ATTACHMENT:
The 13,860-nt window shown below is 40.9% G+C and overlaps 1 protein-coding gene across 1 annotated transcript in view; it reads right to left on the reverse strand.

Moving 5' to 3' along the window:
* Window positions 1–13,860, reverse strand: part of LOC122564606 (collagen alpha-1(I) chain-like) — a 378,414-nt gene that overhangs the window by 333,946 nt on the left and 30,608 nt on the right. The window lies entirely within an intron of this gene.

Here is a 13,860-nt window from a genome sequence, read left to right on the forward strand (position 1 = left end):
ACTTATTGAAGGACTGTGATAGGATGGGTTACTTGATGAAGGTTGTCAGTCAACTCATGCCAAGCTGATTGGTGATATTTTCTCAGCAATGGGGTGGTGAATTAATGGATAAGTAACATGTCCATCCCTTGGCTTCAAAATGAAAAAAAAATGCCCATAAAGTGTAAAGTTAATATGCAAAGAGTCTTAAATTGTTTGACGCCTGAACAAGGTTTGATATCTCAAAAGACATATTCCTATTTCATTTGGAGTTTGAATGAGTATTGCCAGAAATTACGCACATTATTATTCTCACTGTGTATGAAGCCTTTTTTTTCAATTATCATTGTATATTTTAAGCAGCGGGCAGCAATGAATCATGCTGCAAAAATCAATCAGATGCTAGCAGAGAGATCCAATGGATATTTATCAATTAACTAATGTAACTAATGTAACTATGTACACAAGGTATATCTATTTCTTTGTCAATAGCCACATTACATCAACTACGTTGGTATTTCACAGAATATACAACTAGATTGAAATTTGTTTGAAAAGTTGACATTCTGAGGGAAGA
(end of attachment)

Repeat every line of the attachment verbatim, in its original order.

The 13,860-nt window shown below is 40.9% G+C and overlaps 1 protein-coding gene across 1 annotated transcript in view; it reads right to left on the reverse strand.

Moving 5' to 3' along the window:
* Window positions 1–13,860, reverse strand: part of LOC122564606 (collagen alpha-1(I) chain-like) — a 378,414-nt gene that overhangs the window by 333,946 nt on the left and 30,608 nt on the right. The window lies entirely within an intron of this gene.

Here is a 13,860-nt window from a genome sequence, read left to right on the forward strand (position 1 = left end):
ACTTATTGAAGGACTGTGATAGGATGGGTTACTTGATGAAGGTTGTCAGTCAACTCATGCCAAGCTGATTGGTGATATTTTCTCAGCAATGGGGTGGTGAATTAATGGATAAGTAACATGTCCATCCCTTGGCTTCAAAATGAAAAAAAAATGCCCATAAAGTGTAAAGTTAATATGCAAAGAGTCTTAAATTGTTTGACGCCTGAACAAGGTTTGATATCTCAAAAGACATATTCCTATTTCATTTGGAGTTTGAATGAGTATTGCCAGAAATTACGCACATTATTATTCTCACTGTGTATGAAGCCTTTTTTTTCAATTATCATTGTATATTTTAAGCAGCGGGCAGCAATGAATCATGCTGCAAAAATCAATCAGATGCTAGCAGAGAGATCCAATGGATATTTATCAATTAACTAATGTAACTAATGTAACTATGTACACAAGGTATATCTATTTCTTTGTCAATAGCCACATTACATCAACTACGTTGGTATTTCACAGAATATACAACTAGATTGAAATTTGTTTGAAAAGTTGACATTCTGAGGGAAGA